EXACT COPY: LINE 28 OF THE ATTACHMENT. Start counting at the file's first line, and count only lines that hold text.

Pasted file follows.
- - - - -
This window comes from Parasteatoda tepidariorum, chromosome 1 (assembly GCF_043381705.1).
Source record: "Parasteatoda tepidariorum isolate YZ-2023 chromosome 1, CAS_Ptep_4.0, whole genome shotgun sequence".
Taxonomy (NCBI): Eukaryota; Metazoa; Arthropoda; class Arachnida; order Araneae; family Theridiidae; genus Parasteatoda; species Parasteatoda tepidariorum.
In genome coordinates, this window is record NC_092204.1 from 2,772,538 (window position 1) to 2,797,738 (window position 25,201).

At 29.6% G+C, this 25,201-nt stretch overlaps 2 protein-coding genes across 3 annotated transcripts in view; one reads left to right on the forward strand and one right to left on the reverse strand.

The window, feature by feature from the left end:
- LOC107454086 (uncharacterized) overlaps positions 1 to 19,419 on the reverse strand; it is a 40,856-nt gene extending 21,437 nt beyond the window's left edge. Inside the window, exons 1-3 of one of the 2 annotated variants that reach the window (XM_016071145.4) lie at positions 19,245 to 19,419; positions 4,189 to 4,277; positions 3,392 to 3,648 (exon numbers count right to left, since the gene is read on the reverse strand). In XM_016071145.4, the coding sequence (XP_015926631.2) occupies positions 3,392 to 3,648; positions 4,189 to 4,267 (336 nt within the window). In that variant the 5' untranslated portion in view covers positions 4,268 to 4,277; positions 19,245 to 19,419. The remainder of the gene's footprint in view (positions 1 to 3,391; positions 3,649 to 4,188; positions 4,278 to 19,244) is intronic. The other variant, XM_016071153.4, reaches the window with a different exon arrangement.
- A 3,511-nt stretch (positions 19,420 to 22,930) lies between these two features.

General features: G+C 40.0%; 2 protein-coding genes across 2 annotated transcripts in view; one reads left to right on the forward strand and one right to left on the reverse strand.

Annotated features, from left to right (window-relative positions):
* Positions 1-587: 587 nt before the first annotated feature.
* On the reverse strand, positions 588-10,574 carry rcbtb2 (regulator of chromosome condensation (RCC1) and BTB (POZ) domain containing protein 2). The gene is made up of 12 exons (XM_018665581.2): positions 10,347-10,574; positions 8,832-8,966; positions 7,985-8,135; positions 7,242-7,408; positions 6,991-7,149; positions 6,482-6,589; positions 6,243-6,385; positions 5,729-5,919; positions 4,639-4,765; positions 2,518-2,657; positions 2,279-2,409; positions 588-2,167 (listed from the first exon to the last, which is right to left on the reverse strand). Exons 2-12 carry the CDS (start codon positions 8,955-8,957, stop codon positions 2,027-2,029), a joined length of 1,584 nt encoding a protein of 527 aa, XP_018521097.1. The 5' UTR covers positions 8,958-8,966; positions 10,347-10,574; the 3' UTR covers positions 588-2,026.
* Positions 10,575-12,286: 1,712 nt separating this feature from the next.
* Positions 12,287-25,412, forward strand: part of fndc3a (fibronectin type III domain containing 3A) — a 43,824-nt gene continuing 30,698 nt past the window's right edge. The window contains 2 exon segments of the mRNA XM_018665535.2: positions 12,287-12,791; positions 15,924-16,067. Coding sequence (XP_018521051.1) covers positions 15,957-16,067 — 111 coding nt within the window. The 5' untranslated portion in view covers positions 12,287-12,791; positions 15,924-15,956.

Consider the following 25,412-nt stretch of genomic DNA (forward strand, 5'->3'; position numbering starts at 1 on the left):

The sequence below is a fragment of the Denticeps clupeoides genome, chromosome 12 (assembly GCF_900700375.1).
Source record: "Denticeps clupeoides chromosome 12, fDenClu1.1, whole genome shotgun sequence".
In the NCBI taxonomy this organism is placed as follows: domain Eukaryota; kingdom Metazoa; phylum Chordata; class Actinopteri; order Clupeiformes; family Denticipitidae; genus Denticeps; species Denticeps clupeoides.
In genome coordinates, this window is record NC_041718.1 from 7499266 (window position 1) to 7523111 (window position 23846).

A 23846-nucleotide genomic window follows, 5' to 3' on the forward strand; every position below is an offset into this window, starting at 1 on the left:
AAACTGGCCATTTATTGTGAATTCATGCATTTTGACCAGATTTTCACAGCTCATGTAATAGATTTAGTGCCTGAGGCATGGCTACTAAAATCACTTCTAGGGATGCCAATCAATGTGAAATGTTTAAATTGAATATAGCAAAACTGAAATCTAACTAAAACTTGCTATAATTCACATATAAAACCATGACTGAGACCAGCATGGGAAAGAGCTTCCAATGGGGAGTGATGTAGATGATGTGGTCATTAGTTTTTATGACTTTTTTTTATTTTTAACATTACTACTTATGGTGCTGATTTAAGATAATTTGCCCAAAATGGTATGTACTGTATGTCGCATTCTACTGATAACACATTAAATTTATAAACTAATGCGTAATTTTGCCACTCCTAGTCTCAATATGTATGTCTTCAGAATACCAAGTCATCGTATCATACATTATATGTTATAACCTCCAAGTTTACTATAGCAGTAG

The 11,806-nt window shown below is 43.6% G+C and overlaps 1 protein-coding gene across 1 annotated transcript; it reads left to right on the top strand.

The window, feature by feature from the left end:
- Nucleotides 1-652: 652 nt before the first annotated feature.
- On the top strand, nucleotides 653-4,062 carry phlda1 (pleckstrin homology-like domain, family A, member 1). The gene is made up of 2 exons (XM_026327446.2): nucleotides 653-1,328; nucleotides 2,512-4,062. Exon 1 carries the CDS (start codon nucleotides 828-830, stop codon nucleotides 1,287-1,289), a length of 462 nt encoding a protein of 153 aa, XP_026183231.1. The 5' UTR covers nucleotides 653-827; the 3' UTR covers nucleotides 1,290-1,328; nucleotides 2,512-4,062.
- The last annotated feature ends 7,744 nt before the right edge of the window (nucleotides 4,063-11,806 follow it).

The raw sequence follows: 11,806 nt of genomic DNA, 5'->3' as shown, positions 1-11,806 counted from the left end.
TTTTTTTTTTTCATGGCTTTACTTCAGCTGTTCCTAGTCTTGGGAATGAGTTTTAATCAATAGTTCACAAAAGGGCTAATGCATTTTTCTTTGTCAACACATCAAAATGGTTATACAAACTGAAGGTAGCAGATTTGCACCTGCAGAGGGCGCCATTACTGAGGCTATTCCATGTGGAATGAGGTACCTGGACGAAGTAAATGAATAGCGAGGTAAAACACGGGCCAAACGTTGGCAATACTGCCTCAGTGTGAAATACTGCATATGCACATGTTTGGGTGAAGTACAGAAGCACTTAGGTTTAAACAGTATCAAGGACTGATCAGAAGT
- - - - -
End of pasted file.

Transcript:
TTTTTTTTTTTCATGGCTTTACTTCAGCTGTTCCTAGTCTTGGGAATGAGTTTTAATCAATAGTTCACAAAAGGGCTAATGCATTTTTCTTTGTCAACACATCAAAATGGTTATACAAACTGAAGGTAGCAGATTTGCACCTGCAGAGGGCGCCATTACTGAGGCTATTCCATGTGGAATGAGGTACCTGGACGAAGTAAATGAATAGCGAGGTAAAACACGGGCCAAACGTTGGCAATACTGCCTCAGTGTGAAATACTGCATATGCACATGTTTGGGTGAAGTACAGAAGCACTTAGGTTTAAACAGTATCAAGGACTGATCAGAAGT